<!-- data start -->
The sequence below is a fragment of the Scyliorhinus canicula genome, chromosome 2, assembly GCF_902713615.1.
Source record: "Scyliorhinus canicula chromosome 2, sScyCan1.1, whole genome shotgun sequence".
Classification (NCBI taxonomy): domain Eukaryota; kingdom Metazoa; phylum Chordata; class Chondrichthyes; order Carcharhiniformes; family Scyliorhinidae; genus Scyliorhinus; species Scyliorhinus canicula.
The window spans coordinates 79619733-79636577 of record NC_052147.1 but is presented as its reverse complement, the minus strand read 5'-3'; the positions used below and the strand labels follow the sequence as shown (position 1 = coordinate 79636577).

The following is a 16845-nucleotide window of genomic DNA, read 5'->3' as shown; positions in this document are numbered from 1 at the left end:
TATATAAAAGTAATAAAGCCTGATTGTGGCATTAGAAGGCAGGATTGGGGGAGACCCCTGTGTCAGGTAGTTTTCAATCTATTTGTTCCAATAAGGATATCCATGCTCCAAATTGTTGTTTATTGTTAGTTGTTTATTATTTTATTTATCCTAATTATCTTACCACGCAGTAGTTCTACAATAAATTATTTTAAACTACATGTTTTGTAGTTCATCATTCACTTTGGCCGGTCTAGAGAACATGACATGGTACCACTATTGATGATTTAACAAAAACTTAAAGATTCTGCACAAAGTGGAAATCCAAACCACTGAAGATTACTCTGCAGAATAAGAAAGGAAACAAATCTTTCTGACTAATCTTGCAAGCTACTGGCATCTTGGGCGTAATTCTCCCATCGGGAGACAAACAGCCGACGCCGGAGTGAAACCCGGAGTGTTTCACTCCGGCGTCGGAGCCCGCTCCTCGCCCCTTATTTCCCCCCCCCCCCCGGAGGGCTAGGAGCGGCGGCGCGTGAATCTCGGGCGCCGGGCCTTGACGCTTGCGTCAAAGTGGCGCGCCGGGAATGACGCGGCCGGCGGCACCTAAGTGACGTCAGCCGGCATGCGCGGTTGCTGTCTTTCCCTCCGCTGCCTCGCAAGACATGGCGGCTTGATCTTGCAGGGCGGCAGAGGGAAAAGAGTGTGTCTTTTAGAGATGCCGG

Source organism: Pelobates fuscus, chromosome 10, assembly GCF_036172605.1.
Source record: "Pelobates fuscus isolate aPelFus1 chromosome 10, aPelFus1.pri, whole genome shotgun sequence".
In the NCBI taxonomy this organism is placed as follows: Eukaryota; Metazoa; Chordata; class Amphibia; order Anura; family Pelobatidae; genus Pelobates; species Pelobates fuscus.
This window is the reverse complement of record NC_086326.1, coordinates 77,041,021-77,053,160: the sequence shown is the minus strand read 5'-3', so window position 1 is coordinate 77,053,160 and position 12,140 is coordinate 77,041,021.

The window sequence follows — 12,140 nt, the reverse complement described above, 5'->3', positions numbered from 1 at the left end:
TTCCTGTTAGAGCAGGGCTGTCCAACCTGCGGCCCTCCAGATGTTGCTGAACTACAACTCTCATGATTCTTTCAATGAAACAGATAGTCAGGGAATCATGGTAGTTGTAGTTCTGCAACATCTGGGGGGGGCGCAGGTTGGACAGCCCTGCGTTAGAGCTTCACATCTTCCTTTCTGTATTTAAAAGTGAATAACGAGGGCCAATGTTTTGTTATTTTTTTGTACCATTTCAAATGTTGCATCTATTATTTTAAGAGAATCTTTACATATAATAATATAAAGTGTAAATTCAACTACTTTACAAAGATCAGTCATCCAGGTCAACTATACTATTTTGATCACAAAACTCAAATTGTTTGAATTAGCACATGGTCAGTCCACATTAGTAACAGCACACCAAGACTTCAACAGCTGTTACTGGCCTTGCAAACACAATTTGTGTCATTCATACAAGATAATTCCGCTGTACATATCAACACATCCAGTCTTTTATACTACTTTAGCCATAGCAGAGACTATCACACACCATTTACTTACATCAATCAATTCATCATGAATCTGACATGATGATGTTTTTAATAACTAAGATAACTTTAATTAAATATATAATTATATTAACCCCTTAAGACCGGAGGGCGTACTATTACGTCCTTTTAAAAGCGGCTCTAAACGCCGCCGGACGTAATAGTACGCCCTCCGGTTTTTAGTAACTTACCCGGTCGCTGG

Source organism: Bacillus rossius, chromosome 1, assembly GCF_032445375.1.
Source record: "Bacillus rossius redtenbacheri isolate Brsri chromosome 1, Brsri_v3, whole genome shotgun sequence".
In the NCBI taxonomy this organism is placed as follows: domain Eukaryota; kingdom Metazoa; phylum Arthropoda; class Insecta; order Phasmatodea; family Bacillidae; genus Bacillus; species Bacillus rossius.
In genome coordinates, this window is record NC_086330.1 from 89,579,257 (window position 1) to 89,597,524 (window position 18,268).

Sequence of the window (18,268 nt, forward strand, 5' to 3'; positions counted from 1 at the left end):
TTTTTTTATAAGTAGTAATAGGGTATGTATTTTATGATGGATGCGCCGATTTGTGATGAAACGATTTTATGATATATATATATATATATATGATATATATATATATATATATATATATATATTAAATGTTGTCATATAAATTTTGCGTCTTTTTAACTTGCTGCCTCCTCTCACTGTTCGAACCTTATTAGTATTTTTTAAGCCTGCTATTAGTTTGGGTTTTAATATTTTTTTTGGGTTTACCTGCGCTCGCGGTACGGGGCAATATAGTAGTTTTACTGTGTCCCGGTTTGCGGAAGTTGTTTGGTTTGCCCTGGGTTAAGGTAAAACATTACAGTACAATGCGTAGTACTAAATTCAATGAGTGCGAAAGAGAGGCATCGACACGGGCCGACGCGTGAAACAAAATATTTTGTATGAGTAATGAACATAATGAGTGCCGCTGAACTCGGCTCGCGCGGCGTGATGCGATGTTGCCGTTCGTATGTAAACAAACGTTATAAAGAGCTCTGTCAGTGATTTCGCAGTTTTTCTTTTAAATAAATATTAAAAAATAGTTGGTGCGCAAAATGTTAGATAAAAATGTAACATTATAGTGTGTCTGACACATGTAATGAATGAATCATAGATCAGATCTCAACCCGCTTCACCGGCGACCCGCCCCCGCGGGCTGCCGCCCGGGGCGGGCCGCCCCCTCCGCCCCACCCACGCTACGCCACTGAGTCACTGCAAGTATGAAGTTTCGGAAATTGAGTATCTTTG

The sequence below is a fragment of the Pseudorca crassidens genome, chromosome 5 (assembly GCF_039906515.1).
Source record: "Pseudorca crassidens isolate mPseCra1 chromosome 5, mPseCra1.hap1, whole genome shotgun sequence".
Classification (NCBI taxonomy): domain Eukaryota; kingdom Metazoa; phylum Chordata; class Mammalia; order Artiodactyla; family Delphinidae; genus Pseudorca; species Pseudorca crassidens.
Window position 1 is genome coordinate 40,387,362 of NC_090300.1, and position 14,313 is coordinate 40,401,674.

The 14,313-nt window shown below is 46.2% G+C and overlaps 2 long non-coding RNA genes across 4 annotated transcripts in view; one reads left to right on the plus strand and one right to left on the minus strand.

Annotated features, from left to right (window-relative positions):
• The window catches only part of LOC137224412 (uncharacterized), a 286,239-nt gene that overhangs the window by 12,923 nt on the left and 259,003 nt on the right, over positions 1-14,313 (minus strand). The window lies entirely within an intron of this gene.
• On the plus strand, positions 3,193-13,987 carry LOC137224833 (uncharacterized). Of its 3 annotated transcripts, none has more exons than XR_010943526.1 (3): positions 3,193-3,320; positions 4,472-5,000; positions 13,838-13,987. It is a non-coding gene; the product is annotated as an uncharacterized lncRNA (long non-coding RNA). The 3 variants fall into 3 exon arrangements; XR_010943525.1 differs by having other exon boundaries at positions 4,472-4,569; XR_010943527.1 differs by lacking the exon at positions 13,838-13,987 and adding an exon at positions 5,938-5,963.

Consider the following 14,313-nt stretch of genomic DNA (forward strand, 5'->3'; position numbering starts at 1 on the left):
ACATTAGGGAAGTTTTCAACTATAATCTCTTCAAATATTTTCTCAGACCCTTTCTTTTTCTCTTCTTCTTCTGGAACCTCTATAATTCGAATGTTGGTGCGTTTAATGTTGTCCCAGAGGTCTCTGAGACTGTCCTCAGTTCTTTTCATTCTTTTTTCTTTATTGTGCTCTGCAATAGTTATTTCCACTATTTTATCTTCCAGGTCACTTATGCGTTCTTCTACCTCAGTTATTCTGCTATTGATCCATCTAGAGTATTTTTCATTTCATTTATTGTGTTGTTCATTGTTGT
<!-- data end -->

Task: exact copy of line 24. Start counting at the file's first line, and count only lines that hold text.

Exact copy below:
Annotated features, from left to right (window-relative positions):